Posts from June, 2011

DoD Creates Lab Network for WMD Response

The Department of Defense has created a new DoD Laboratory Network (pdf) to coordinate existing programs on the assessment of and response to the use of weapons of mass destruction.

The new Network is intended “to provide timely, high-quality, actionable results for early detection, confirmation, response, and effective consequence management of acts of terrorism or warfare involving CBRN [chemical, biological, radiological, and nuclear] agents; infectious disease outbreaks; and other all-hazards agent events requiring a DoD integrated incident response.”

The initiative was set forth in DoD Instruction 6440.03, “DoD Laboratory Network (DLN),” June 10, 2011.

Meanwhile, the U.S. Navy has updated its “Minimum Security Standards for Safeguarding Biological Select Agents and Toxins,” OPNAV Instruction 5530.16A (pdf), 11 May 2011.

The Department of Defense has also issued new guidance on regulating access to classified nuclear weapons information, including the relatively new (2006) category known as “Sigma 20″ information, which pertains to improvised nuclear devices.  See “Access to and Dissemination of Restricted Data and Formerly Restricted Data,” DoD Instruction 5210.02 (pdf), 03 June 2011.

Tiger Trap: America’s Secret Spy War with China

In his new book “Tiger Trap,” veteran intelligence author David Wise turns his attention to the history of Chinese espionage against the United States and the sometimes clumsy, self-defeating U.S. response.

While the subject matter often lends itself to exaggeration or anti-China animus, Mr. Wise generally evades these hazards and sticks close to the facts.  And though at least the outlines of individual episodes described in the book have previously been reported, the author fills in numerous gaps in the public record, including some previously classified details.  The book presents Chinese espionage successes and failures, some brilliant U.S. counterintelligence strokes and some egregious failures, some suspects who were falsely accused and others who got away nearly unscathed.

It all adds up to a lively and surprisingly cohesive narrative, especially since many of the individual stories overlap with one or more of the others.  “Chinese spy cases have tendrils that often seem to reach out and become entangled in other cases,” Mr. Wise writes.

When it comes to espionage, “China may be America’s single most effective and dangerous adversary,” according to Mr. Wise.  “It managed over the years to penetrate both the CIA and the FBI.  It acquired highly classified and guarded nuclear weapons secrets.”

“Without exaggerating the danger of Chinese espionage, or magnifying the threat, it is a fact that China’s spying on America is ongoing, current, and shows no sign of diminishing.  The conflict is no less real for being mostly unseen.”  It goes without saying that U.S. intelligence also collects against China.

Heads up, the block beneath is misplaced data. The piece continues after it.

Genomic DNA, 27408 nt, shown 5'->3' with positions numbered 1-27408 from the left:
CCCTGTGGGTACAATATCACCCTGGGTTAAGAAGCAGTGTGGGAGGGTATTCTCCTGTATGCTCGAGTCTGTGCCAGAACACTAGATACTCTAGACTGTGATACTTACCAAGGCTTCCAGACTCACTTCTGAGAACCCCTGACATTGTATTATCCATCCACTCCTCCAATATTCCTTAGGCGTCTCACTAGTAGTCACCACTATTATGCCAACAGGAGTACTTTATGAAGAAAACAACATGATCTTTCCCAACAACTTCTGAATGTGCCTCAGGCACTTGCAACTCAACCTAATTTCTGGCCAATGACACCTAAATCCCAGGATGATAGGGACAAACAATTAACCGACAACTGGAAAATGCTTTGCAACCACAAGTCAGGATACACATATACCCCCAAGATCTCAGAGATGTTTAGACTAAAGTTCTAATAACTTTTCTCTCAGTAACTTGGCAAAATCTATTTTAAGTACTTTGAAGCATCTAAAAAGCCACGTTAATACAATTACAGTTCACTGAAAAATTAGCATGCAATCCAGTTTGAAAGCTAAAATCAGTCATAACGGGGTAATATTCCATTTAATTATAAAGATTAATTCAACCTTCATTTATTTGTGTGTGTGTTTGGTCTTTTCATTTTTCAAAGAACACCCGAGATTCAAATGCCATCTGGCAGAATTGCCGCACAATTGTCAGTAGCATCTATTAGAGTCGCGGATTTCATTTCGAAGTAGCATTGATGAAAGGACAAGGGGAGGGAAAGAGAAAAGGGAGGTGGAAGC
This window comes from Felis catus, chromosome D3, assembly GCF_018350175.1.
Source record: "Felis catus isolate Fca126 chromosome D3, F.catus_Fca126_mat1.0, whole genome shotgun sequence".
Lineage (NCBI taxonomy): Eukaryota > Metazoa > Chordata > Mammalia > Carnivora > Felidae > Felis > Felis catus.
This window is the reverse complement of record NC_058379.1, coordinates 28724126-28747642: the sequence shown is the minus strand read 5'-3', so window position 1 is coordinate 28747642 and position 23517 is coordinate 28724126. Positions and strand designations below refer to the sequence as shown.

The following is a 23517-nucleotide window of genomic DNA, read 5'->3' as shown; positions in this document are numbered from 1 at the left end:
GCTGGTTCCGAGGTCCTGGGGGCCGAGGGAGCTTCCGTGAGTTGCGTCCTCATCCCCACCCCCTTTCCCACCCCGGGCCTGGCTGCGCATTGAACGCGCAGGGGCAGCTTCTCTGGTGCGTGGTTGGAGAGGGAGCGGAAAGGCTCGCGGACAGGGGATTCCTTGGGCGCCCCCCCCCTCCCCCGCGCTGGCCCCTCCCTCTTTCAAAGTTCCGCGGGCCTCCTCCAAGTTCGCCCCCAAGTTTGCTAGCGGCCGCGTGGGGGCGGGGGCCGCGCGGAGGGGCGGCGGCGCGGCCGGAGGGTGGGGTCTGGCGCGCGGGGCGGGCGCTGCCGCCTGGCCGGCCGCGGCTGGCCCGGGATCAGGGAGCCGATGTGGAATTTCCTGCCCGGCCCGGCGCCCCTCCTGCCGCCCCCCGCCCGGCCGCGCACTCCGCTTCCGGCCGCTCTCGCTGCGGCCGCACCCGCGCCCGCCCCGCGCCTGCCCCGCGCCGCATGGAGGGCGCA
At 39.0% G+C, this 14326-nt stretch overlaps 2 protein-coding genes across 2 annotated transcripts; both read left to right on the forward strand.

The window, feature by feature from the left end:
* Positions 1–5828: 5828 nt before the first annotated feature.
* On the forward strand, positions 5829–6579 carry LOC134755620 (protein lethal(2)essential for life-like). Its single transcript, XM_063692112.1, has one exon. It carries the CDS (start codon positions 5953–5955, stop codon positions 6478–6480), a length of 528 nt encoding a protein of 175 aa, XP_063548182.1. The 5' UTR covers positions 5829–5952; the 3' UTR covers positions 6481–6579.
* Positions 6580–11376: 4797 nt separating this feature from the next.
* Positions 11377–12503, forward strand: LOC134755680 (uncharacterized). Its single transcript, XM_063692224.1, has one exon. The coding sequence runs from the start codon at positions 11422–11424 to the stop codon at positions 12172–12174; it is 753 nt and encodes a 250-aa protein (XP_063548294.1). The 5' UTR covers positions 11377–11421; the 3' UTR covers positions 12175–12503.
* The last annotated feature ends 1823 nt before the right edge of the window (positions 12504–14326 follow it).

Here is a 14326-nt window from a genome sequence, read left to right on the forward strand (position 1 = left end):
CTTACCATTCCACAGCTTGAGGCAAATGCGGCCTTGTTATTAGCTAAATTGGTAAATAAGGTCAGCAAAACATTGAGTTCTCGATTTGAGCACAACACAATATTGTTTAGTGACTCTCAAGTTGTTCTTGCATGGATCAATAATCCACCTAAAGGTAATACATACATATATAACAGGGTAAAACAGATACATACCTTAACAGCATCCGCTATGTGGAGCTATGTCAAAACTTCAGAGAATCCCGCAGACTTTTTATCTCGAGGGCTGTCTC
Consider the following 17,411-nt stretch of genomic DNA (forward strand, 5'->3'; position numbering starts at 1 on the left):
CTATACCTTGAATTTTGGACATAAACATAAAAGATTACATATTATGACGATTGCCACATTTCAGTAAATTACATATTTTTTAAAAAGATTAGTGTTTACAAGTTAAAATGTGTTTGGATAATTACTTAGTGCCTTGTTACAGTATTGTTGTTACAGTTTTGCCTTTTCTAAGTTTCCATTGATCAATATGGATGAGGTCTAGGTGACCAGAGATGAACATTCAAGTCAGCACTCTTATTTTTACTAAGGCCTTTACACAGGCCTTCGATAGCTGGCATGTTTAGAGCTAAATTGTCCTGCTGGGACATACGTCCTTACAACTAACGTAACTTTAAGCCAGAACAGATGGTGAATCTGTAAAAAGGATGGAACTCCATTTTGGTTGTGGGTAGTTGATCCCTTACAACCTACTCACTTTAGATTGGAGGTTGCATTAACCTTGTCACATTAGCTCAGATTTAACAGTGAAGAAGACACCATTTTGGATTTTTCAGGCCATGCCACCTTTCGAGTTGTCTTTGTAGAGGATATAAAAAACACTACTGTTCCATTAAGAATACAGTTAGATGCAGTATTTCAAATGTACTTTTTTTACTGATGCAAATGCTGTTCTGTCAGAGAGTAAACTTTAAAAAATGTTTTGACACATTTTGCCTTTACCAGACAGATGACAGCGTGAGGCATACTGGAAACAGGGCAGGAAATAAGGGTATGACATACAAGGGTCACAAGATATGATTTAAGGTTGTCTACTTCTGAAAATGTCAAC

“Tiger Trap: America’s Secret Spy War with China” by David Wise was published this week by Houghton Mifflin Harcourt.

Some other newly received books in our “to read” pile include these:

“Abuse of Power: How Cold War Surveillance and Secrecy Policy Shaped the Response to 9/11″ by Athan G. Theoharis, Temple University Press, May 31, 2011.

“15 Minutes: General Curtis LeMay and the Countdown to Nuclear Annihilation” by L. Douglas Keeney, St. Martin’s Press, February 2011.

“Atom Bombs: The Top Secret Inside Story of Little Boy and Fat Man” by John Coster-Mullen, 2011.

Two Cultures of Secrecy and Disclosure

The legitimacy of official secrecy policy that is taken for granted within official circles is increasingly open to question within the press and among many members of the public.

“Government officials must… accept the enduring reality of a media culture that is prepared to publish official secrets and considers such disclosure a patriotic contribution to democratic discourse,” said the Congressional Research Service in passing in a new report.  See “Intelligence Information: Need-to-Know vs. Need-to-Share” (pdf), June 6, 2011.

This is not quite precise, since no U.S. news organization publishes official secrets just because they are secret.  And no one seriously views the publication of a classified technical manual, for example, as a contribution to democratic discourse.  The secrets must also be newsworthy, and even then most news outlets will exercise discretion and will give consideration to national security claims.

But it is certainly true that reputable news organizations of liberal, conservative and other editorial persuasions will publish classified information over government objections.  That is the privilege and the right of a free press.

Strangely, the obverse is also true:  Government officials will sometimes insist that information that is irreversibly public is nevertheless classified and subject to official security controls.

This was demonstrated most recently in a Justice Department policy for habeas attorneys regarding limitations on access to records published by WikiLeaks concerning detainees at Guantanamo, as first reported by the New York Times on June 11.